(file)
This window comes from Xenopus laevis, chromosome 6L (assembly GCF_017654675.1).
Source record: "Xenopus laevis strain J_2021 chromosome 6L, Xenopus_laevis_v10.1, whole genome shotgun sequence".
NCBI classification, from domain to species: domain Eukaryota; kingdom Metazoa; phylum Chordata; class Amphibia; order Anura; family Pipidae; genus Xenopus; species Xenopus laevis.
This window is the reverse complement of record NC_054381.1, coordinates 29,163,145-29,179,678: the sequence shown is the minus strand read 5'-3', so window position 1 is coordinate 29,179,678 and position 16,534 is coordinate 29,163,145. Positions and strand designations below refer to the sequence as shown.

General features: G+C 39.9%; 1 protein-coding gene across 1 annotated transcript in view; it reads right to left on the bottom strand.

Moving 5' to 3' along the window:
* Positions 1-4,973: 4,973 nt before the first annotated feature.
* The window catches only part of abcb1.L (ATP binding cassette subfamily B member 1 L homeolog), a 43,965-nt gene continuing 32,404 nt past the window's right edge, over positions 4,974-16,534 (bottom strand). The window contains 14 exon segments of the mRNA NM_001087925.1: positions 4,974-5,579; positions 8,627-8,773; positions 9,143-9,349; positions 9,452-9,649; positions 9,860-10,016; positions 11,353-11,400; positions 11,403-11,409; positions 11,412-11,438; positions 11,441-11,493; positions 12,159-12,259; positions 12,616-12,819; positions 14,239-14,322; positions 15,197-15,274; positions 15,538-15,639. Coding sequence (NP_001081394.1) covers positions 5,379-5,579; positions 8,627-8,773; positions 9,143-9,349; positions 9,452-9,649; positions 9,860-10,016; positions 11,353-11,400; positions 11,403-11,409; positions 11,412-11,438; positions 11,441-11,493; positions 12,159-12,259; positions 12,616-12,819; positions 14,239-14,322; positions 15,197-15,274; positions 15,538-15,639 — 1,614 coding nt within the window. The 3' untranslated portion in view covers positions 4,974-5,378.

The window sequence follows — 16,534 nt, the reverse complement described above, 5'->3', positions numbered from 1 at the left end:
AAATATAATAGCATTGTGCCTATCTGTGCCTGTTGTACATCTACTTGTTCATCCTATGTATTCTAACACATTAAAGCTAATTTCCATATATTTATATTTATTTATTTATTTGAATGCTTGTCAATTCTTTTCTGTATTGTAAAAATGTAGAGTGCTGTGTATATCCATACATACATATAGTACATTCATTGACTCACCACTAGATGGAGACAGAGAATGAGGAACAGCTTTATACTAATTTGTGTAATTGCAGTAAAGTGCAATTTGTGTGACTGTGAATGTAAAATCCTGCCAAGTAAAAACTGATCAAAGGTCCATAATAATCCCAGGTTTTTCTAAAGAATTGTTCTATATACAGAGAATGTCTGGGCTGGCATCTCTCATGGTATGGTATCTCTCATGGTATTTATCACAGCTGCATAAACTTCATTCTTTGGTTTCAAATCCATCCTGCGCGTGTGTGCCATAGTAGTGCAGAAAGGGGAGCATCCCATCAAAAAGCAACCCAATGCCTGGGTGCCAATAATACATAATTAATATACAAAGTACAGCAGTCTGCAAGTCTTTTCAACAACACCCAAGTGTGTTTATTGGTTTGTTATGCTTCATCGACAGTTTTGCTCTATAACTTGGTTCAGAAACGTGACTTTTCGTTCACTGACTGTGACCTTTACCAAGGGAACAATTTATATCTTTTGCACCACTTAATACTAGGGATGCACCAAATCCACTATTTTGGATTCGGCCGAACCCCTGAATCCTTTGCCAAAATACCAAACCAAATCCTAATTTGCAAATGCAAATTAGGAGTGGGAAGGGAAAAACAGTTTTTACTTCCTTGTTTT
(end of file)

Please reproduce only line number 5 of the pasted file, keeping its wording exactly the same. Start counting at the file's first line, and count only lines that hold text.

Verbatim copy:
General features: G+C 39.9%; 1 protein-coding gene across 1 annotated transcript in view; it reads right to left on the bottom strand.